People with major depressive disorder react stronger to negative memories

People with major depressive disorder react stronger to negative memories

People with major depressive disorder (MDD) feel a stronger negative emotion when remembering painful experiences than those without the disorder, a study finds.

The study, published in Biological Psychiatry: Cognitive Neuroscience and Neuroimaging, reports that people with major depressive disorder were able to control negative emotions at the same capacity as those unaffected, however they use different brain circuits to do so.

There were brain differences found in MDD related to processing autobiographical memories, the memories of the events, and knowledge of the individual’s life.

Cameron Carter, MD, editor of the study, said: “This study provides new insights into the changes in brain function that are present in major depression.

“It shows differences in how memory systems are engaged during emotion processing in depression and how people with the disorder must regulate these systems in order to manage their emotions.”

A stronger level of emotions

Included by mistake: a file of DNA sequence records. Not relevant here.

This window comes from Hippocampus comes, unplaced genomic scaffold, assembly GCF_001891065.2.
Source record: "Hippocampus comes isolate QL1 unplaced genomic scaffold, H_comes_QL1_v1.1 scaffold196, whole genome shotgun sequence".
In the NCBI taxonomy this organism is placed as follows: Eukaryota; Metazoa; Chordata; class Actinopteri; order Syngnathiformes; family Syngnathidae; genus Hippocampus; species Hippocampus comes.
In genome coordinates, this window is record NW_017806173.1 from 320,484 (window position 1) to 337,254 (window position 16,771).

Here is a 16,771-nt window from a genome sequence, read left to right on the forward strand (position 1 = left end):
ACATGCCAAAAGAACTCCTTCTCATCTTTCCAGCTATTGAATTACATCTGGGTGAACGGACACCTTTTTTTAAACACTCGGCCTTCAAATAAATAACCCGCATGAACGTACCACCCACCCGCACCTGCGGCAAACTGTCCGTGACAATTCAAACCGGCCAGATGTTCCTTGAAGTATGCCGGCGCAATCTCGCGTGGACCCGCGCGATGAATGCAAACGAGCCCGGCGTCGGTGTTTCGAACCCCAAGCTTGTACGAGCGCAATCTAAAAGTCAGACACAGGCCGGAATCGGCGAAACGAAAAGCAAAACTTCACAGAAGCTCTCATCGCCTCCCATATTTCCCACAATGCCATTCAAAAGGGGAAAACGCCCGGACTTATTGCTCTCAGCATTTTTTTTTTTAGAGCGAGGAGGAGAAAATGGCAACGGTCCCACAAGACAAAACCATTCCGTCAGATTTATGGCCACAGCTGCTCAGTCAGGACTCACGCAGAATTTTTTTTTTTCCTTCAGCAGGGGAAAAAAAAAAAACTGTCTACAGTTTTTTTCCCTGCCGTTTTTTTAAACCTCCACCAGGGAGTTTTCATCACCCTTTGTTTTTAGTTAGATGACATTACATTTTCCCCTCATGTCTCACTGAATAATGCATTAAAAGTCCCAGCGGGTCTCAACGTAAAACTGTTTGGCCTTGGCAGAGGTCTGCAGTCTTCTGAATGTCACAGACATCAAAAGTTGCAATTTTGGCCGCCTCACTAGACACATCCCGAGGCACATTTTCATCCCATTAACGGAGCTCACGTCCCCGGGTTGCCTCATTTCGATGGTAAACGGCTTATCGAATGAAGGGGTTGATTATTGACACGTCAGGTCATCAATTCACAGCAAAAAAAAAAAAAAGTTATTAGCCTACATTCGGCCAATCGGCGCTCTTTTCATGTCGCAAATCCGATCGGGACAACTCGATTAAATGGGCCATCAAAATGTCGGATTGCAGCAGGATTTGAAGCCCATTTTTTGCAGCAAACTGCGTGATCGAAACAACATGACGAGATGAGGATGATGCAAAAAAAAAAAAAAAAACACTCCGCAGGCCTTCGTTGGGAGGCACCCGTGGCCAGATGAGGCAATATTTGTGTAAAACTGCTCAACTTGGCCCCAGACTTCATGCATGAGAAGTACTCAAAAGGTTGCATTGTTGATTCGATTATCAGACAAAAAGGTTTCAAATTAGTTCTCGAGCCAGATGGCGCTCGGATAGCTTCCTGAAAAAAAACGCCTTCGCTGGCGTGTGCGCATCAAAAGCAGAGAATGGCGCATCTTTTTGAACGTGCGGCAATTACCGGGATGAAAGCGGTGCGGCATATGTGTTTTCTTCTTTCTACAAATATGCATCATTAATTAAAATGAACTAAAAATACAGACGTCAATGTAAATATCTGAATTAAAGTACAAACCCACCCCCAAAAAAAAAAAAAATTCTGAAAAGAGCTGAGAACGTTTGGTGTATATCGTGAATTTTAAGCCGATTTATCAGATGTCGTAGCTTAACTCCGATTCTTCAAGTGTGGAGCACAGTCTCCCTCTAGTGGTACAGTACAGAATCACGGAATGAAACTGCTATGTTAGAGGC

There were 29 men and women with MDD included in the study and they reported higher levels of negative emotions when brining negative memories to mind than 23 healthy comparison people.

People with MDD were able to tune these increased negative emotions down to normal levels when recalling the memory as a distant observer.

Lead author Bruce Dore of the University of Pennsylvania, USA, said: “When they were using this strategy, people with MDD showed a pattern of brain activity that was comparable to what was shown by the healthy controls, with one key difference – greater dampening of a region of posterior hippocampus that has been associated with recalling specific memory details.”

Regulating emotions

The findings suggest that despite negative memories having a stronger impact on people with MDD, it is possible that they can regulate their emotional response by making it harder to remember specific details of the experience.

Dore added: “This is generally consistent with a growing body of work suggesting that people with MDD are able to regulate their emotions when instructed to, but they may tend towards doing so in an abnormal manner, such as being more likely to use problematic strategies like distraction and rumination in daily life.”

According to Dore, this work helps the fact that people with MDD could benefit from training that focuses on identifying and effectively using appropriate strategies for emotion regulation.

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